W. E. B. Du Bois noted that the nineteenth-century US slave plantation corresponded with the factory in its worst conceivable form. This article expands upon Du Bois's insight to consider the emergence of the English working class in correspondence with American settler slavery and colonial projects within the British Empire. From above, elites theorized about the exploitation of labor as a world historical project to compare the enslaved, the colonized, and the English worker against one another. From below, proletarian intellectuals imagined the freedom of English laborers through the condition of the enslaved in the American South and Jamaica and the colonized in South Asia. By placing these histories from above and below together, this article argues that it is impossible to conceive of the English working class making itself and being made at remove from the enslaving and colonizing projects of global capital.
Mediterranean Travel, Plague, and Quarantine in the Late Eighteenth Century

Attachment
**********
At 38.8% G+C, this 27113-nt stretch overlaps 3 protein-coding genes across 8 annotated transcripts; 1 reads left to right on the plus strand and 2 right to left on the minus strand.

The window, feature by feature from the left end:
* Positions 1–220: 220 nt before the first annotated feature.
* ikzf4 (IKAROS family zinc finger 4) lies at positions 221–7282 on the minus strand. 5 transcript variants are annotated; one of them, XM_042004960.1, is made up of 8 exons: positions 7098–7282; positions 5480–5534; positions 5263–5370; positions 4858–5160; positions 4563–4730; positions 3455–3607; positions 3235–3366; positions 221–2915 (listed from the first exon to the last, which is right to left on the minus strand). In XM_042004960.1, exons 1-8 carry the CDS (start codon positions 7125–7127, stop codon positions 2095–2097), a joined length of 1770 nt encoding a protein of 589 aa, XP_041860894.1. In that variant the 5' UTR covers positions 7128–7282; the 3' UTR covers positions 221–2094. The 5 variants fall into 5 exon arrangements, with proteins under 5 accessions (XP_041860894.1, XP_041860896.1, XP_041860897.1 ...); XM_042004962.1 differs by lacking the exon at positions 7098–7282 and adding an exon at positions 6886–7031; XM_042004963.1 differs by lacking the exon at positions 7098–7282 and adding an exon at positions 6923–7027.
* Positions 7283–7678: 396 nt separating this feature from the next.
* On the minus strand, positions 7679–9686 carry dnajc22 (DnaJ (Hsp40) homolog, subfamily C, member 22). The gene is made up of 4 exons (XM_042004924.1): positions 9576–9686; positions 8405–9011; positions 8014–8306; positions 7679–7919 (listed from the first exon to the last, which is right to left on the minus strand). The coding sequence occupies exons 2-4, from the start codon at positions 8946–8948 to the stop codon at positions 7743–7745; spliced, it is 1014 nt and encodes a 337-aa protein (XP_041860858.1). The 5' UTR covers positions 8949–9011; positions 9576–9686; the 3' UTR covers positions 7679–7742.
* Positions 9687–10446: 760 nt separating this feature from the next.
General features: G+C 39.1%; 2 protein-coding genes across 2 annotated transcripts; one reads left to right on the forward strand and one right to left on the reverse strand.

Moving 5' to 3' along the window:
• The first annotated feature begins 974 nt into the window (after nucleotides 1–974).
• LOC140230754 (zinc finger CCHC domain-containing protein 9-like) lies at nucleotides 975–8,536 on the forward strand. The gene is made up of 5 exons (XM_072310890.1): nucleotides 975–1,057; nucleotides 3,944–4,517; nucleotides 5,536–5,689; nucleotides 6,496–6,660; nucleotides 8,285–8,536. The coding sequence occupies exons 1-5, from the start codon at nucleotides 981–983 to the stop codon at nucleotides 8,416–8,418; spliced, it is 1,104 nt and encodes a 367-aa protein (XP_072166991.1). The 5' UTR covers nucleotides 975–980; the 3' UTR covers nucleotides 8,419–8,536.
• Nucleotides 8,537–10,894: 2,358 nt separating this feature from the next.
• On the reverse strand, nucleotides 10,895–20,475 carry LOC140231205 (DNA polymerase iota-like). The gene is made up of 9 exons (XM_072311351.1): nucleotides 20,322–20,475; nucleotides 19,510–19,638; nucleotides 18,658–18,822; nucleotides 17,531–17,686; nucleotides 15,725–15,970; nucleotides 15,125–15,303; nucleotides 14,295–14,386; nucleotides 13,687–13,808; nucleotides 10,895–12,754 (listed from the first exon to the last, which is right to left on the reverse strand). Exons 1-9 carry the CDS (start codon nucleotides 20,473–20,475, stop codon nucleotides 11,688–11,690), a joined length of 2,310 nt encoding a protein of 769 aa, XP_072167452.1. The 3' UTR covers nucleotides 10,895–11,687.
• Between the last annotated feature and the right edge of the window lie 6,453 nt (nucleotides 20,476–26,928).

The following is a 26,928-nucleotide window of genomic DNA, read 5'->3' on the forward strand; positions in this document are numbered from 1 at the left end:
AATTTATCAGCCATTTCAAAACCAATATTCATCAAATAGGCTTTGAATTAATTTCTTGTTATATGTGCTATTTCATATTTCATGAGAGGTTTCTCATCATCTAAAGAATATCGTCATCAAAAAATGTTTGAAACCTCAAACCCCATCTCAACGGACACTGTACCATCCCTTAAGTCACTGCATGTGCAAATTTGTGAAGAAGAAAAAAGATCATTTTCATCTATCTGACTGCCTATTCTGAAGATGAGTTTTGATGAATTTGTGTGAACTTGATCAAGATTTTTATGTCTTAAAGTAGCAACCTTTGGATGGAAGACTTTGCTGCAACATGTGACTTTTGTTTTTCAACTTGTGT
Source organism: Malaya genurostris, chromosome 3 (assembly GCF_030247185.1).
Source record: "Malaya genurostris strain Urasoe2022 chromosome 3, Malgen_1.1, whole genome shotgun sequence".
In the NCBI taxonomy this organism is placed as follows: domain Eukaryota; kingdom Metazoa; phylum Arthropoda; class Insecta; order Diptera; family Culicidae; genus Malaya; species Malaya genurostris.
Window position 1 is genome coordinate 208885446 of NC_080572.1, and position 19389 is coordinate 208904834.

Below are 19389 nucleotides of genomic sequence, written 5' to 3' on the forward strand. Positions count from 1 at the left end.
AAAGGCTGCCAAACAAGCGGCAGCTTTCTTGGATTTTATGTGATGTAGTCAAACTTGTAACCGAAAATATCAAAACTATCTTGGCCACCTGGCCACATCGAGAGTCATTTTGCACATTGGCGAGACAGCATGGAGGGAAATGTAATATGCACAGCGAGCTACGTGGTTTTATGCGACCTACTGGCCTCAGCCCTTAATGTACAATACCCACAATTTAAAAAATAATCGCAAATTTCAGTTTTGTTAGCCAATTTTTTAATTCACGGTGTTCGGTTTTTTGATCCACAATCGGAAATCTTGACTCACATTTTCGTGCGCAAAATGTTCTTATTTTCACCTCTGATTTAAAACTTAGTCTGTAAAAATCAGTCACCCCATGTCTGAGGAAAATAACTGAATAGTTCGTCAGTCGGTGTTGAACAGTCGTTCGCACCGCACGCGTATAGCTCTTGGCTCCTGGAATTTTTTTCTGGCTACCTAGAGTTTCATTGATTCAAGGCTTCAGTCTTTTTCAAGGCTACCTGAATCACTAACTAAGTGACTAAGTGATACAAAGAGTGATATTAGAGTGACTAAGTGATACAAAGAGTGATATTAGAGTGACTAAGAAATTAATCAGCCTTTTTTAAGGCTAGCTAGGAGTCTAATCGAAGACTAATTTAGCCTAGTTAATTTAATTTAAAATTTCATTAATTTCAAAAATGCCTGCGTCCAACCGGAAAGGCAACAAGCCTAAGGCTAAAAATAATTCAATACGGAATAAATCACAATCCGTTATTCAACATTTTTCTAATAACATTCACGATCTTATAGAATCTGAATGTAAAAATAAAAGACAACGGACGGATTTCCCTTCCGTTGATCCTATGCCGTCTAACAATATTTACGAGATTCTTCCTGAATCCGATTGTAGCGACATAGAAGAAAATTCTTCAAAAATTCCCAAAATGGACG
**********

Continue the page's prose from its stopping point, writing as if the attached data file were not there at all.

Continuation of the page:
Our recent experiences of quarantine during the COVID-19 outbreak have exposed the vulnerability of poorer members of society and has highlighted their increased suffering during the period of restricted mobility. This article considers the way in which quarantine exacerbates inequalities from a historical perspective, looking at enforced periods of restricted travel and its impact on servants and lower-class British travelers of the eighteenth century in Europe. It examines both the history of representations of plague and contagion, and some of the human reactions to fears of disease, one of which was the imposition of quarantine measures. Three main sources are referred to: Patrick Brydone’s A Tour through Sicily and Malta in a Series of Letters to William Beckford, published in 1790; Elizabeth, Lady Craven’s “A Journey through the Crimea to Constantinople in a series of Letters,” published in 1789; and the unpublished letters of William Fletcher, manservant to Lord Byron, from his journeys in 1811. The texts produced by these travelers from the eighteenth century offer rich material for the consideration of the impact of mobility and immobility both of and on the body and how these experiences were strikingly different depending on the social class of the traveler.